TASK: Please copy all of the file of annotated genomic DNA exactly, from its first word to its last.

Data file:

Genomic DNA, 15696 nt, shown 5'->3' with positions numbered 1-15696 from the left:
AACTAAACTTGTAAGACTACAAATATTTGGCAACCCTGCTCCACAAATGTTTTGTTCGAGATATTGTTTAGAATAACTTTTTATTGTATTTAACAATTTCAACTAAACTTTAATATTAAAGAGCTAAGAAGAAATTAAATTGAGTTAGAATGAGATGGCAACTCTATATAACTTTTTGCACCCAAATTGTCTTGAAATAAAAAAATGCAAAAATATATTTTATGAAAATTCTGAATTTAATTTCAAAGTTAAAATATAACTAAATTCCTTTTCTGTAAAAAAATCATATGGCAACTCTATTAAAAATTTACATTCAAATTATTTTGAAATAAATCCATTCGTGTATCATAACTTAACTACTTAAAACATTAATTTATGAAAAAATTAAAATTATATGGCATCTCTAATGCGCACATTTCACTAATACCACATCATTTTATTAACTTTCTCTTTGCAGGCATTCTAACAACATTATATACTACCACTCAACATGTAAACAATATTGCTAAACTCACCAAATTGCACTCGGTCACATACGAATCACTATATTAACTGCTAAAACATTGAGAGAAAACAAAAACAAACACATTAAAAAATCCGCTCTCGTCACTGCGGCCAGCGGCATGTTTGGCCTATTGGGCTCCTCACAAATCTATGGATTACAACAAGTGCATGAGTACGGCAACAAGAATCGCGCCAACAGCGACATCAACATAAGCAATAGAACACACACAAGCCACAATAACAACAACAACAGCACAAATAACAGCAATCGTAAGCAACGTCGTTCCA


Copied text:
Genomic DNA, 15696 nt, shown 5'->3' with positions numbered 1-15696 from the left:
AACTAAACTTGTAAGACTACAAATATTTGGCAACCCTGCTCCACAAATGTTTTGTTCGAGATATTGTTTAGAATAACTTTTTATTGTATTTAACAATTTCAACTAAACTTTAATATTAAAGAGCTAAGAAGAAATTAAATTGAGTTAGAATGAGATGGCAACTCTATATAACTTTTTGCACCCAAATTGTCTTGAAATAAAAAAATGCAAAAATATATTTTATGAAAATTCTGAATTTAATTTCAAAGTTAAAATATAACTAAATTCCTTTTCTGTAAAAAAATCATATGGCAACTCTATTAAAAATTTACATTCAAATTATTTTGAAATAAATCCATTCGTGTATCATAACTTAACTACTTAAAACATTAATTTATGAAAAAATTAAAATTATATGGCATCTCTAATGCGCACATTTCACTAATACCACATCATTTTATTAACTTTCTCTTTGCAGGCATTCTAACAACATTATATACTACCACTCAACATGTAAACAATATTGCTAAACTCACCAAATTGCACTCGGTCACATACGAATCACTATATTAACTGCTAAAACATTGAGAGAAAACAAAAACAAACACATTAAAAAATCCGCTCTCGTCACTGCGGCCAGCGGCATGTTTGGCCTATTGGGCTCCTCACAAATCTATGGATTACAACAAGTGCATGAGTACGGCAACAAGAATCGCGCCAACAGCGACATCAACATAAGCAATAGAACACACACAAGCCACAATAACAACAACAACAGCACAAATAACAGCAATCGTAAGCAACGTCGTTCCA